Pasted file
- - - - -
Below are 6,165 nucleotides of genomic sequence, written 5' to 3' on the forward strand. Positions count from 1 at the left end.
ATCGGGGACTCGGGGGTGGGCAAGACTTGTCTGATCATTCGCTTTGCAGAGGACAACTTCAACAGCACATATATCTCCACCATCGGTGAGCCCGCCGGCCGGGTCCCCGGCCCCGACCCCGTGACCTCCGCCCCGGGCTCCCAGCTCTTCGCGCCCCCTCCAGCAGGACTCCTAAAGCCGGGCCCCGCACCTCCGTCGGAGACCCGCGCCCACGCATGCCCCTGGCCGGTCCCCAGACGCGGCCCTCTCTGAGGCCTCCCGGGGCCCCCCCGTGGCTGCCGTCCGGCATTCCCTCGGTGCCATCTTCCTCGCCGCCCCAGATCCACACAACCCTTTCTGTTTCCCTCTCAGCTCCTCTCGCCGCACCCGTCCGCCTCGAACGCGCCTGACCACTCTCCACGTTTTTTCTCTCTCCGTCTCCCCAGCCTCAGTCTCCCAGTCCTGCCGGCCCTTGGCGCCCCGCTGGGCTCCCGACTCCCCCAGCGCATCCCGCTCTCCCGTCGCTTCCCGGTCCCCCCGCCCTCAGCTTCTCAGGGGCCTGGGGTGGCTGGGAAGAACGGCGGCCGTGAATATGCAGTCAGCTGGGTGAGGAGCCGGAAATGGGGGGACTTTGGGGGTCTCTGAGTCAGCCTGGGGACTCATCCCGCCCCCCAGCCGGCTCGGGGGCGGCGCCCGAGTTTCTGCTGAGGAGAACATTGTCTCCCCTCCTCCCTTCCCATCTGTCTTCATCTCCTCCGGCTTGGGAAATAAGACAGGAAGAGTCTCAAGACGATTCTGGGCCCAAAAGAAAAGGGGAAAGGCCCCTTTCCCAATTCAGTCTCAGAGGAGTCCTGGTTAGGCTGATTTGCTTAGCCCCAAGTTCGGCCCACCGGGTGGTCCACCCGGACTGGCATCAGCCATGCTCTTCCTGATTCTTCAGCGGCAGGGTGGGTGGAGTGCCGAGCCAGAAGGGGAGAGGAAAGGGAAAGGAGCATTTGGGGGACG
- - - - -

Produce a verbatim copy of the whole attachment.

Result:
Below are 6,165 nucleotides of genomic sequence, written 5' to 3' on the forward strand. Positions count from 1 at the left end.
ATCGGGGACTCGGGGGTGGGCAAGACTTGTCTGATCATTCGCTTTGCAGAGGACAACTTCAACAGCACATATATCTCCACCATCGGTGAGCCCGCCGGCCGGGTCCCCGGCCCCGACCCCGTGACCTCCGCCCCGGGCTCCCAGCTCTTCGCGCCCCCTCCAGCAGGACTCCTAAAGCCGGGCCCCGCACCTCCGTCGGAGACCCGCGCCCACGCATGCCCCTGGCCGGTCCCCAGACGCGGCCCTCTCTGAGGCCTCCCGGGGCCCCCCCGTGGCTGCCGTCCGGCATTCCCTCGGTGCCATCTTCCTCGCCGCCCCAGATCCACACAACCCTTTCTGTTTCCCTCTCAGCTCCTCTCGCCGCACCCGTCCGCCTCGAACGCGCCTGACCACTCTCCACGTTTTTTCTCTCTCCGTCTCCCCAGCCTCAGTCTCCCAGTCCTGCCGGCCCTTGGCGCCCCGCTGGGCTCCCGACTCCCCCAGCGCATCCCGCTCTCCCGTCGCTTCCCGGTCCCCCCGCCCTCAGCTTCTCAGGGGCCTGGGGTGGCTGGGAAGAACGGCGGCCGTGAATATGCAGTCAGCTGGGTGAGGAGCCGGAAATGGGGGGACTTTGGGGGTCTCTGAGTCAGCCTGGGGACTCATCCCGCCCCCCAGCCGGCTCGGGGGCGGCGCCCGAGTTTCTGCTGAGGAGAACATTGTCTCCCCTCCTCCCTTCCCATCTGTCTTCATCTCCTCCGGCTTGGGAAATAAGACAGGAAGAGTCTCAAGACGATTCTGGGCCCAAAAGAAAAGGGGAAAGGCCCCTTTCCCAATTCAGTCTCAGAGGAGTCCTGGTTAGGCTGATTTGCTTAGCCCCAAGTTCGGCCCACCGGGTGGTCCACCCGGACTGGCATCAGCCATGCTCTTCCTGATTCTTCAGCGGCAGGGTGGGTGGAGTGCCGAGCCAGAAGGGGAGAGGAAAGGGAAAGGAGCATTTGGGGGACG